The elections came up with surprises for everyone. What Mission 44 did was to push some boycotters to participate in the elections out of fear of the BJP. The result was higher polling percentages in the urban constituencies of the Valley which were prone to de facto boycotts. The overall turnout of 66% was the highest ever recorded.

The PDP, that had expected to come close to 35 or so, ended up with only 28. The BJP’s tally went up to 25, thanks to the Jammu region, largely at the expense of the Congress. The NC, which was expecting a washout, actually managed to get 15 seats and the Congress 12. Ironically, the Congress was the only party that won seats in the Valley, Jammu and Ladakh sub-regions of the state. While the BJP swept the Jammu region, it drew a blank in the Valley and Ladakh. On their part, the NC and PDP failed to get a presence south of the Pir Panjal.

Mufti Sayeed managed to make this unlikely coalition work for the 10 months that he was there as chief minister before he passed away in January 2016. His successor, Mehbooba Mufti, delayed her entry into office till April, in part because she was aware of the growing disquiet within PDP ranks relating to the coalition. The succeeding two years have seen the unravelling of the coalition as well as the coherence of the state government.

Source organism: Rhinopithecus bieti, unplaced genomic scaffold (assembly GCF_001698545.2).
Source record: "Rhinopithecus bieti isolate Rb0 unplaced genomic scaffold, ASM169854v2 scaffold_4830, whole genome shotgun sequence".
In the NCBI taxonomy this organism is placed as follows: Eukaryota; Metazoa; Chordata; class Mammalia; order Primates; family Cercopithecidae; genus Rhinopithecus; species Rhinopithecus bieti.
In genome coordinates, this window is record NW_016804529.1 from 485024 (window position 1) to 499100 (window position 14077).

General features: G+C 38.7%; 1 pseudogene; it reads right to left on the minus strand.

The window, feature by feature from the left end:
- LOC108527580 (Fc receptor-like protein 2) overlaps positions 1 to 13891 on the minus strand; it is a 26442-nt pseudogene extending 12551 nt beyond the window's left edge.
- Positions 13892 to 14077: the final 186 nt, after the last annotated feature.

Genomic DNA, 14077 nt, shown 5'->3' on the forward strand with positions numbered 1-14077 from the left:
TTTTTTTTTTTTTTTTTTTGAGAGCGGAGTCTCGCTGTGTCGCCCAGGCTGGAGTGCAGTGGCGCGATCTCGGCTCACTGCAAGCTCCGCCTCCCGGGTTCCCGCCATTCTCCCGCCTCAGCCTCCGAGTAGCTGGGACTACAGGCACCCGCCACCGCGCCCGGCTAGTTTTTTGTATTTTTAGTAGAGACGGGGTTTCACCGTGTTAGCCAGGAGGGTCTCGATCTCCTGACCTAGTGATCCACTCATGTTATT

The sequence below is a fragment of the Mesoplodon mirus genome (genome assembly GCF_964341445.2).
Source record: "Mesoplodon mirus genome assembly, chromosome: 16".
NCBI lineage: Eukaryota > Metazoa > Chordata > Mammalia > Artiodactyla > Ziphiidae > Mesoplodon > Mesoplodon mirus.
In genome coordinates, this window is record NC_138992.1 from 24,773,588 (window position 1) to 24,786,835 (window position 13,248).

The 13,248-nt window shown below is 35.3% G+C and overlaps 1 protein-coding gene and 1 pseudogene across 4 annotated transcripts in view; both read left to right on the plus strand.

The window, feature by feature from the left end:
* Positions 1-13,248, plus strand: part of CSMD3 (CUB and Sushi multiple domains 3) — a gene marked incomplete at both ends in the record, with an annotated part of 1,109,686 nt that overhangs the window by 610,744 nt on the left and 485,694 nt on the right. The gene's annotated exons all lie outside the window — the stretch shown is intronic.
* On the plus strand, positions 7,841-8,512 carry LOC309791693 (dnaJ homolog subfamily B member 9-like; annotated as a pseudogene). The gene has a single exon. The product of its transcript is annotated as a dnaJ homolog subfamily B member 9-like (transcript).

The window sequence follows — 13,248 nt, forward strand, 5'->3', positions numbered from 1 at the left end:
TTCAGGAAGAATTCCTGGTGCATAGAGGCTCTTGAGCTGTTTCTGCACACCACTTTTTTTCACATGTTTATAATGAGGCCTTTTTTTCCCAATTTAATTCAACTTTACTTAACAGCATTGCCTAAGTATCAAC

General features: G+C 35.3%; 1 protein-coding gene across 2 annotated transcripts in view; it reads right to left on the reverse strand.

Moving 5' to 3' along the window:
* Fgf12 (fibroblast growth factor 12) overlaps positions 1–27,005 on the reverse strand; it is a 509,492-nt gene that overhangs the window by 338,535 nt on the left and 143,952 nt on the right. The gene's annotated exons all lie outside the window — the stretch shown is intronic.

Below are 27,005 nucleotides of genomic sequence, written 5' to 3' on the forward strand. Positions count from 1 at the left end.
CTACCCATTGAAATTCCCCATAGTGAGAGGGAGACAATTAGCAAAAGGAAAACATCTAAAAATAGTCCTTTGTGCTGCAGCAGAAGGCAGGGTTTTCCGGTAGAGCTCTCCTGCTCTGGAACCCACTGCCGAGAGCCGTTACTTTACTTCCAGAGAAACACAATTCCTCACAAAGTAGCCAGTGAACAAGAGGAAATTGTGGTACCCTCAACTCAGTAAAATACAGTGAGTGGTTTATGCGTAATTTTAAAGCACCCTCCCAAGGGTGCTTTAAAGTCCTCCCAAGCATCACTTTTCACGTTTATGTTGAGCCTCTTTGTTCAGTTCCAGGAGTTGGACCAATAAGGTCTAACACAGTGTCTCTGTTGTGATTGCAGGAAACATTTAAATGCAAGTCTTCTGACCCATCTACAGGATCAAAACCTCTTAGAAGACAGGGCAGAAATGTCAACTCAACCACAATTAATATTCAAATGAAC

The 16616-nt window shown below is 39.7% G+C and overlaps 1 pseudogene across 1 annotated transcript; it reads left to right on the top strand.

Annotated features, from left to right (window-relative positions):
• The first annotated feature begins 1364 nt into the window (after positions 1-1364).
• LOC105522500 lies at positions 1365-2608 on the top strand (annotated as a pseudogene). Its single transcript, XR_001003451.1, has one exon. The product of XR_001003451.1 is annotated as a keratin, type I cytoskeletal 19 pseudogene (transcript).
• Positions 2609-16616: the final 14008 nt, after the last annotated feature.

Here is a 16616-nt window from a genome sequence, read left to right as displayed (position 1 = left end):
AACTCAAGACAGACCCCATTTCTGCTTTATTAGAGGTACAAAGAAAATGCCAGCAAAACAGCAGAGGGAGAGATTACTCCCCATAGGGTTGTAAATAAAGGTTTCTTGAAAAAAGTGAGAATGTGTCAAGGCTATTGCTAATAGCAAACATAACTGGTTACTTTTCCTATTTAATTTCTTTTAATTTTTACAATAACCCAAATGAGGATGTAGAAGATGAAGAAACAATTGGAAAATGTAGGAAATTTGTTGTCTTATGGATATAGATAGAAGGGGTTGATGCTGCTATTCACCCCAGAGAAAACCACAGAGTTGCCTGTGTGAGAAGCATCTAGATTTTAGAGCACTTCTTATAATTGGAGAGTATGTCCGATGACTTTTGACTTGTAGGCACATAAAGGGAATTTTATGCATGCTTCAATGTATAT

While Mehbooba must bear her share of the blame, the BJP’s failure has been in its refusal to treat the Kashmir problem as a political problem. From day one, its approach has been to treat it solely as a law and order issue. True, it put up former Intelligence Bureau director Dineshwar Sharma as an interlocutor, but he was saddled with so many qualifications that his task became meaningless. As for the Ramzan ceasefire, it was too short and too late.

A major reason for the BJP’s latest posture is that it has nothing to offer by way of a political dialogue, because it does not believe that autonomy is an issue. Actually, it believes that J&K deserves less autonomy than it has at present. To compound this is its messy Pakistan policy which has lurched from Modi descending on Lahore to wish Nawaz Sharif for his birthday, to ordering disproportionately heavy  artillery barrages along the LoC. Instead of engagement, all we have seen with regard to Islamabad in recent years is a lot of global posturing on the need to fight terrorism.

Since the BJP runs the Union government at the Centre, it had a special responsibility for the state. For this reason, its participation in the coalition in Srinagar was a good thing. Now that it has pulled out, one this clear: From partial responsibility, the BJP now has full responsibility for the affairs of the state. But the big question here is: Does the party have anything more in mind than a straightforward military operation in the Valley? Or does it want to use Kashmir as part of its election strategy for the next Lok Sabha elections?

As things stand, the state could well be headed for an even  greater tragedy than the one it has been afflicted by in the past 30 years.

Manoj Joshi is a Distinguished Fellow, Observer Research Foundation, New Delhi